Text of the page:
by Ruth Dallas
9p.m. and the sun still shining
The city deserted.
The construction cranes
Make no more gestures in the blue sky.
The builders are far away
In their holiday houses.
The old year nods its head
The new year not yet come.
Sparrows, who have no calendar,
Chatter in the linden trees.
My shadow grown tall as a telegraph pole
Slants across the quiet streets.
Tonight I should like to go on walking
The image and copy of the poem come from the website for 'Royal New Zealand Foundation for the Blind.'
On March 18th the poet Ruth Dallas died. She was aged 88 years. Like many others, I found an easy and deep connection with her poetry, imbued with images of places that I myself love - such as Southland (where she was born), Central Otago and Dunedin.
Her strong, memorable, clear and crafted poems have often been described as 'deceptively simple'. Quiet and unassuming, she had an understated, yet distinctive, reading voice. I heard her read three or four times in her later years. By then it was apparent that failing sight was making life a little difficult for her.
This from the New Zealand Book Council website:
As the daughter of the entrepreneurial proprietor of an Invercargill petrol-station, Dallas’s background presented neither high educational opportunities nor encouragement to write. She remarks in her autobiography Curved Horizon (1991), ‘I am at a loss to account for the fact that I wrote poetry in an environment where I knew no one who was interested in poetry.’Yet she developed a love of words that, from the age of 9, manifested itself in poems and stories, a number of which were published in the Southland Daily News’s ‘Little Pakehas’ Page’ (see Children’s Pages).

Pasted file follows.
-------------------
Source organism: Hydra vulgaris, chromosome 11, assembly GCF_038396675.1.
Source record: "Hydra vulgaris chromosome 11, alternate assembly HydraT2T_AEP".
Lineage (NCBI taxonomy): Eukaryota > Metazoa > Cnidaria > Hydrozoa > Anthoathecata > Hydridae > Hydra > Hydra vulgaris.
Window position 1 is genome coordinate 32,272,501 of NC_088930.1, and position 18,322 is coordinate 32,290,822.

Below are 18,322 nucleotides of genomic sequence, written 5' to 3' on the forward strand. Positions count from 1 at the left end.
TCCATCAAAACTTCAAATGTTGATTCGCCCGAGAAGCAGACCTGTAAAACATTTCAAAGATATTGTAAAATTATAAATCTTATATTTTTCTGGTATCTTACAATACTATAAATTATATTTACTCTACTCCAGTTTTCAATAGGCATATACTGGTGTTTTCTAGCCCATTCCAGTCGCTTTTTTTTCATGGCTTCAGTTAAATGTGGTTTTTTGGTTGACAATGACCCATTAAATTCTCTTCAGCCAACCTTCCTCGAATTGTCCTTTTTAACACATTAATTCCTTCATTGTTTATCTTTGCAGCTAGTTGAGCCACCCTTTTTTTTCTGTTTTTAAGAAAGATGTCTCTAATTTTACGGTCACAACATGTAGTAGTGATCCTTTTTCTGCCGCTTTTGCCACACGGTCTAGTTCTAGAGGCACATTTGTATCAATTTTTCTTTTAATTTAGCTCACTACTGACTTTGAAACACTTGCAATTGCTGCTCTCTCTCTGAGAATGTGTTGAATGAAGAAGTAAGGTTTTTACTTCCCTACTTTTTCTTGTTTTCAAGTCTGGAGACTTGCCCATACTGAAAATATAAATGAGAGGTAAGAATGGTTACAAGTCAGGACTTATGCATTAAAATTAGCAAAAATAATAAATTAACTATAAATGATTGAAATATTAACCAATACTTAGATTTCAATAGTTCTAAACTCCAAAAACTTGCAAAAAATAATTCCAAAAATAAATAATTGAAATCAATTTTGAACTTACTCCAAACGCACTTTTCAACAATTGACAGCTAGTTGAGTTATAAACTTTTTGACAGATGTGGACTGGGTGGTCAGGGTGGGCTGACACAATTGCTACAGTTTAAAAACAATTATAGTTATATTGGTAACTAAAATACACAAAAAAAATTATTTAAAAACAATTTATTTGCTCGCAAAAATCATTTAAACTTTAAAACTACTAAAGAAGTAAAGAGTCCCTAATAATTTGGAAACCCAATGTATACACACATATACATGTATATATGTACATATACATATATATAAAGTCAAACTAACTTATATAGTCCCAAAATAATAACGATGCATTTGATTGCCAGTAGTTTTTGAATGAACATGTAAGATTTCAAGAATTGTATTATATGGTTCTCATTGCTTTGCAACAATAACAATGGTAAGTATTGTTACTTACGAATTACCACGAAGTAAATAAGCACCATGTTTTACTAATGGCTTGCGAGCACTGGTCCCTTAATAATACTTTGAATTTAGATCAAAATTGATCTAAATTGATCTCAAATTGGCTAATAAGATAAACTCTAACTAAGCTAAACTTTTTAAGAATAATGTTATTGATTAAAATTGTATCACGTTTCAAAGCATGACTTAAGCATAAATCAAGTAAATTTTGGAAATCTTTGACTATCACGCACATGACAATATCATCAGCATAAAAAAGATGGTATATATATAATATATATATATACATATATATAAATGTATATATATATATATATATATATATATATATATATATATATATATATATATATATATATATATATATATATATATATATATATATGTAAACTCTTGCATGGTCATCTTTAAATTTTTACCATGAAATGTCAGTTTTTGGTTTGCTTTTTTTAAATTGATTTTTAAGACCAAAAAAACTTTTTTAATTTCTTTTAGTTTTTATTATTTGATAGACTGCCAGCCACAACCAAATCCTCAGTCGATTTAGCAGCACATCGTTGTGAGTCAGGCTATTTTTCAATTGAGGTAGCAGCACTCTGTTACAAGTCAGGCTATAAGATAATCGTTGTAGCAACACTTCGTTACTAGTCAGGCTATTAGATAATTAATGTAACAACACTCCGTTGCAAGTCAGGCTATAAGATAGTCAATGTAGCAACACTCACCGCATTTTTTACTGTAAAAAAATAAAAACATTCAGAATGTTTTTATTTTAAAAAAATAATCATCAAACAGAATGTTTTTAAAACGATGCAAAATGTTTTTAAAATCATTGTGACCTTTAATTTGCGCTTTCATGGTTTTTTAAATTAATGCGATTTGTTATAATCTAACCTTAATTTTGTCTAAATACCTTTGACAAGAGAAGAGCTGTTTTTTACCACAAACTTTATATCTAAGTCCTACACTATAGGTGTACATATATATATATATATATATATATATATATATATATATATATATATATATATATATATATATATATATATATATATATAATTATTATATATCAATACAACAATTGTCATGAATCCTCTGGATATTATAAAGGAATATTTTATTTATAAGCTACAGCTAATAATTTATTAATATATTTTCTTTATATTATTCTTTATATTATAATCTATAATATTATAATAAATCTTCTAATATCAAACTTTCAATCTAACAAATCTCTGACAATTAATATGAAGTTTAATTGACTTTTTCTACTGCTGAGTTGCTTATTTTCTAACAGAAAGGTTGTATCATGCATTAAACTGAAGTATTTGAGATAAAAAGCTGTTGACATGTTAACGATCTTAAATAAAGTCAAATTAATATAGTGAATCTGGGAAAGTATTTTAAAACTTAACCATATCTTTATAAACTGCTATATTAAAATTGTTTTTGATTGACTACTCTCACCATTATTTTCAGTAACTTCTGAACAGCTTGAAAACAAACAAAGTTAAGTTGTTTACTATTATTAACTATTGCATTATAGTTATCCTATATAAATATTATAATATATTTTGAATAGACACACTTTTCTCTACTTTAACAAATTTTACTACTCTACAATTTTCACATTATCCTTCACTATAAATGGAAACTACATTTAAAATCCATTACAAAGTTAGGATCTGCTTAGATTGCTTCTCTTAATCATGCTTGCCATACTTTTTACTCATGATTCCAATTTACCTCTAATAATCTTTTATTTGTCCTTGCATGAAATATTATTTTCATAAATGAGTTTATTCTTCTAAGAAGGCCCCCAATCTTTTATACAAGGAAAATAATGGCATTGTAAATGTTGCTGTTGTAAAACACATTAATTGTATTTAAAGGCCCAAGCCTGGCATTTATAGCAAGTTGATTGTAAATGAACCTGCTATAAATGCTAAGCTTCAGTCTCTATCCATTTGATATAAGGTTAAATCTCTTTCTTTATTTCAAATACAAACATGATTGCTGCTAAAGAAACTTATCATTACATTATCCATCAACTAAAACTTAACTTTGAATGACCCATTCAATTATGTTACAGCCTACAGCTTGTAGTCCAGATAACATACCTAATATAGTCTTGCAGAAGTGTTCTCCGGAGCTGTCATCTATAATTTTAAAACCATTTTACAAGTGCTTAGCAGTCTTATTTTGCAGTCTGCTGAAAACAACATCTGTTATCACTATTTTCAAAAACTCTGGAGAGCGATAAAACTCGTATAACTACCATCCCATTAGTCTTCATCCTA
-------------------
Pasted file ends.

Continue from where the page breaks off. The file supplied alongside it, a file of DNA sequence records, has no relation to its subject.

The concentration on place—specifically the lower South Island—is intense; reflecting her permanent fascination with the ‘primeval forests and cleared fields, and the history of … settlement’. This landscape, absorbed in childhood, is her ‘World’s Centre’: ‘The circle … of mountain, hill / And curving sea that once enclosed the world.’ Her poems are a record of her love for ‘the bright rain-washed countryside … the forests and inland mountains, [and] the long shell-strewn beaches.’
Yet Dallas’s land- and city-scapes are often empty. In ‘Deserted Beach’ (1953) there is not ‘One gull to circle through the wild salt wind / Or cry above the breaking of the waves,’ nor ‘One footprint or one feather on the sand’. If a poem is populated, its figures are reflections of the settler past, or poems about family that often are about loss: ‘Of all the tools in my tool-cupboard, / I like best those that my father used.… Bereaved daughters have to learn / To come to their own rescue, / Or be entirely overgrown’ (‘Encounter’, 1976).She lived in Dunedin for most of her life, moving here from Invercargill when she was a young woman. I remember in the 70s when I was a student, often seeing her at the Dunedin library where she was librarian for many years. At that time though, I had no idea who she was. I just remember her face from that time as being a 'Dunedin face'.
Apart from the fact that she was also born in Southland, there were other reasons I felt a connection with Ruth Dallas. They're hardly momentous, but significant for me personally. She was born the same year as my father, she wrote poems from the age of nine and had them published in the Southland Times (just as I did when I was nine years old, thirty three years later) her first book was published the year I was born and she was Burns Fellow the year my father died, 1968.
I only met her last year, when Richard Reeve introduced her to me at the launch of her last poetry collection, 'The Journey of a Ming Vase'. I remember feeling slightly astonished that such an established poet of her stature, should end up looking so very small and frail - as if the slightest breeze would blow her away. Which in a way I guess it did, a fortnight ago. R.I.P. Ruth Dallas.